In a (fake) memoir such as this, the narrator is, of course, absolutely central. And Boyd's Todd is a very interesting narrator. Like his beloved Rousseau, he is uncompromisingly, unflinchingly honest about himself. Indeed, one of Boyd's triumphs is not to give into sentiment about Todd. He has a hard life, and a particularly sob-story childhood, but really not terribly sympathetic. He's compelling, but not, perhaps, likeable and certainly not admirable. He's impulsive, inconsiderate, a terrible father and husband, flighty, obsessive, and really kinda creepy a lot of times. And, yet, he has charm enough, and "his" writing is funny enough, that though one does not end up particularly liking him, one is still enthralled by his story.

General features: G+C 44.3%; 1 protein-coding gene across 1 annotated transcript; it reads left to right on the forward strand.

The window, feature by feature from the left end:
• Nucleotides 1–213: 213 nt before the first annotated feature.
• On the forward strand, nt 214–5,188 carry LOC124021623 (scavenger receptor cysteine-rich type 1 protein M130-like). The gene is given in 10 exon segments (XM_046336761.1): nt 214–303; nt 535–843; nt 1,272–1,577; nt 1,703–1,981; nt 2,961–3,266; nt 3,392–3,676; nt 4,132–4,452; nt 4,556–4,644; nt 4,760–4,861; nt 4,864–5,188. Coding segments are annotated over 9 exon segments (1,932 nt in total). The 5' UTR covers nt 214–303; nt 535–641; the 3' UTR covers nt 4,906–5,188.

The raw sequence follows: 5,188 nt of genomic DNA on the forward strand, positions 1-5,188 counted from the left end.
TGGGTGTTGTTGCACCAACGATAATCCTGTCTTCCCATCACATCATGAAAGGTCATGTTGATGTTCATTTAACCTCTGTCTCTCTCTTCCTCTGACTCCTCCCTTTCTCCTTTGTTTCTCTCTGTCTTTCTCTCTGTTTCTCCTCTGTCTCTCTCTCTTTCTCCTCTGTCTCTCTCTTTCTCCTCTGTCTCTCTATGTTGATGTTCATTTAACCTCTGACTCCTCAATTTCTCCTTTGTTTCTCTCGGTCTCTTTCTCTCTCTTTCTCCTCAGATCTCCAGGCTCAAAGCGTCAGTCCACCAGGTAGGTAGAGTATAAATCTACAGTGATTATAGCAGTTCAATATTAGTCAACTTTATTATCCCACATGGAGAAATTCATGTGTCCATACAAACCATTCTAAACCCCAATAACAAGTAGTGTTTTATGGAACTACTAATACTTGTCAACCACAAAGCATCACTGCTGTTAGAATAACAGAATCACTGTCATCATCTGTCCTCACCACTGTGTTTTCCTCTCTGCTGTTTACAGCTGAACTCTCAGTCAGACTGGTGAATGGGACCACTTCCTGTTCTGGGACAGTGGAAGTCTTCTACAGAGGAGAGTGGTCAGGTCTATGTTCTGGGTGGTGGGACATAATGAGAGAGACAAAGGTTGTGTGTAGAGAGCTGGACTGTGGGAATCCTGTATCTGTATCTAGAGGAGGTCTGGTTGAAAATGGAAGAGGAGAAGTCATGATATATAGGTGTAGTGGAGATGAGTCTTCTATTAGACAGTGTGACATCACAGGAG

Todd life is one of constant and sweeping changes in fortune, rather dramatically showing that all things, from interwar Berlin to Hollywood careers, are adrift on the winds of chance. Ultimately, life is random and meaningless. Hamish, Todd's school friend who is a prodigy and becomes a mathematician genius, tells him right before the end of WWII that the era they are living in is the Age of Uncertainty, the Age of Incompleteness. Heisenberg and Goedel have demolished all expectation of ultimate truth, leaving the universe to chance. As Todd's movie is incomplete, so is his life; as Todd's career is fraught with uncertainty, so is his life. So are all of our lives. We are always living in the Age of Uncertainty and Incompleteness. We just sometimes manage to convince ourselves that we're not. Perhaps, in a subconscious way, we're so used to uncertainty and incompleteness that we don't even notice it until and unless it becomes particularly blatant and extreme; or, perhaps, deep down we know we live lives of uncertainty and incompleteness, but ignore it; most people don't want to live in a world with no meaning, where randomness is the only constant.